A proposed 18% VAT on tourism services in Tanzania works against the government’s goal of increasing tourist numbers to two million in 2017, industry experts say.

Sirili Akko, Executive Secretary of the Tanzania Association of Tour Operators (TATO), said Dr Philip Mpango, Minister of Finance, had proposed an 18% VAT charge on tourist services in his recent budget, with effect from July 1.

Tourism services mentioned in the budget that could be taxed include supplies of tourist guiding services, game drives, water safaris, animal or bird watching, park entrance fees, and ground transportation services.

“So far, Tanzania is still below the target in 2016 in comparison with the 2013/14 tourists’ numbers,” said Akko of tourist arrivals.

He said Kenya was more competitive because the Kenyan government had allocated €36 million, as well as incentives, to the tourism industry.

Wilbard Chambulo, Managing Director at Kibo Guides and Tanganyika Wilderness Camps, said Kenya had introduced 16% VAT on tourism in 2015/16 and failed.

“Tanzania should avoid the same mistake, otherwise our neighbours will capitalise and have a free ride on our mistakes,” adds Akko.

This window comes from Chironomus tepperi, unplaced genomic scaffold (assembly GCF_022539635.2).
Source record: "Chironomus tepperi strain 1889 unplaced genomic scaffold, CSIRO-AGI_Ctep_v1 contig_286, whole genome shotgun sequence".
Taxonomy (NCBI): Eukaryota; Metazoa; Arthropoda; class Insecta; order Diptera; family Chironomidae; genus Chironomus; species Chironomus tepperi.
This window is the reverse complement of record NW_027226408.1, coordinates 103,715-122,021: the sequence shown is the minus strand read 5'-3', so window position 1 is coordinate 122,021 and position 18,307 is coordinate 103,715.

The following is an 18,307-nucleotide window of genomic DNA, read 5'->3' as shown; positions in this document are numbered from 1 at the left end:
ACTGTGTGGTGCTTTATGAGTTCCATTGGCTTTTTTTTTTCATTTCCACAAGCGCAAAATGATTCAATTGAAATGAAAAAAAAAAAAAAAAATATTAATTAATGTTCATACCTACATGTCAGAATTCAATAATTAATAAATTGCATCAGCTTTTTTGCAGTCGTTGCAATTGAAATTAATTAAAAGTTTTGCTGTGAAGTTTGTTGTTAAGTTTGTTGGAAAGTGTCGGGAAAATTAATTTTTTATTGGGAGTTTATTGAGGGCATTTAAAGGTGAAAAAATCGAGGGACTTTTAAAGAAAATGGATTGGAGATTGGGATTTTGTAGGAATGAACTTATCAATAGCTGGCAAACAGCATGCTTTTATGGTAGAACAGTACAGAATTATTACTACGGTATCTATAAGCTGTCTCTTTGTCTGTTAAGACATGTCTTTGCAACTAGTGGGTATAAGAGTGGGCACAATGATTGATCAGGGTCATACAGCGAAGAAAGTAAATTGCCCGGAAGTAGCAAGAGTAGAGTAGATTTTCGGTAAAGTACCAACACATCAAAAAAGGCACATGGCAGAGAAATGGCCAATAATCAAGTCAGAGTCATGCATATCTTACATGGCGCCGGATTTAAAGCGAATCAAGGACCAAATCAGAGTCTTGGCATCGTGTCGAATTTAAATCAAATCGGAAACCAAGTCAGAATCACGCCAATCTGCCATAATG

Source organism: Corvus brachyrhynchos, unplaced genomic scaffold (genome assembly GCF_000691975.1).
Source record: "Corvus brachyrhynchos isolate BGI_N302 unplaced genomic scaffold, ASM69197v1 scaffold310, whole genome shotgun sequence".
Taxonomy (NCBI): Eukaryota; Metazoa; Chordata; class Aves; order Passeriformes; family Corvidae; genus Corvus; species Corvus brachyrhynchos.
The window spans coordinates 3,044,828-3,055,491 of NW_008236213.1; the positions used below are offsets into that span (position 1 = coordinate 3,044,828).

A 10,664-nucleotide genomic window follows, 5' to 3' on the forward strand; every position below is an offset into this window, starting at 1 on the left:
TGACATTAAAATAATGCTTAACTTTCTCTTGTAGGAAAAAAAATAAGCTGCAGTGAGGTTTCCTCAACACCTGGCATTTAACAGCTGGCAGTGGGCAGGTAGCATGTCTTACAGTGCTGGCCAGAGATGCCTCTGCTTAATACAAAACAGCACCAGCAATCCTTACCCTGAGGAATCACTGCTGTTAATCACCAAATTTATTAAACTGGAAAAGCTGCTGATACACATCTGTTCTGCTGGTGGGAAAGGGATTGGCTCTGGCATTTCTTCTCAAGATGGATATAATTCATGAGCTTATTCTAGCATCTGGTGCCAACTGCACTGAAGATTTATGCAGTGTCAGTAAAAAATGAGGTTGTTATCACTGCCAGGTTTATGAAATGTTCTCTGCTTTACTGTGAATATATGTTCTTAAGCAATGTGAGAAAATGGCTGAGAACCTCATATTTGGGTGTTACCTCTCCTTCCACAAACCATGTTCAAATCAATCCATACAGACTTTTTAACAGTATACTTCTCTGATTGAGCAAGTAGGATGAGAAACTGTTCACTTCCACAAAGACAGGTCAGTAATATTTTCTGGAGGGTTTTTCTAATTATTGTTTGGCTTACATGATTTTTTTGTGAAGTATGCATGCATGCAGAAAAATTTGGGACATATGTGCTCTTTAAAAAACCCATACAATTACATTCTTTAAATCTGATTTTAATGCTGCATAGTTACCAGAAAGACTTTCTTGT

Chambulo said the VAT would negatively impact the tourism industry. He also pointed out that the July deadline did not allow time to implement the charge and asked who would bear the extra cost. “We have sold our safaris well in advance, some have been paid in full or deposits received. We are dealing with international operators where brochures go out a year or two years in advance with rates.”

Chambulo said that Kenya removed the VAT on tourism on national park entry fees and invested $50 million dollars to market the country. “Tanzania wants to impose VAT on tourism services and not a cent is available for marketing Tanzania.”

Akko also said honest tour operators and travel agents should not be punished for the many unregistered companies that operated and denied government the revenue. “TATO is open and willing to work with the government in widening the tax base and dealing with dishonest operators.”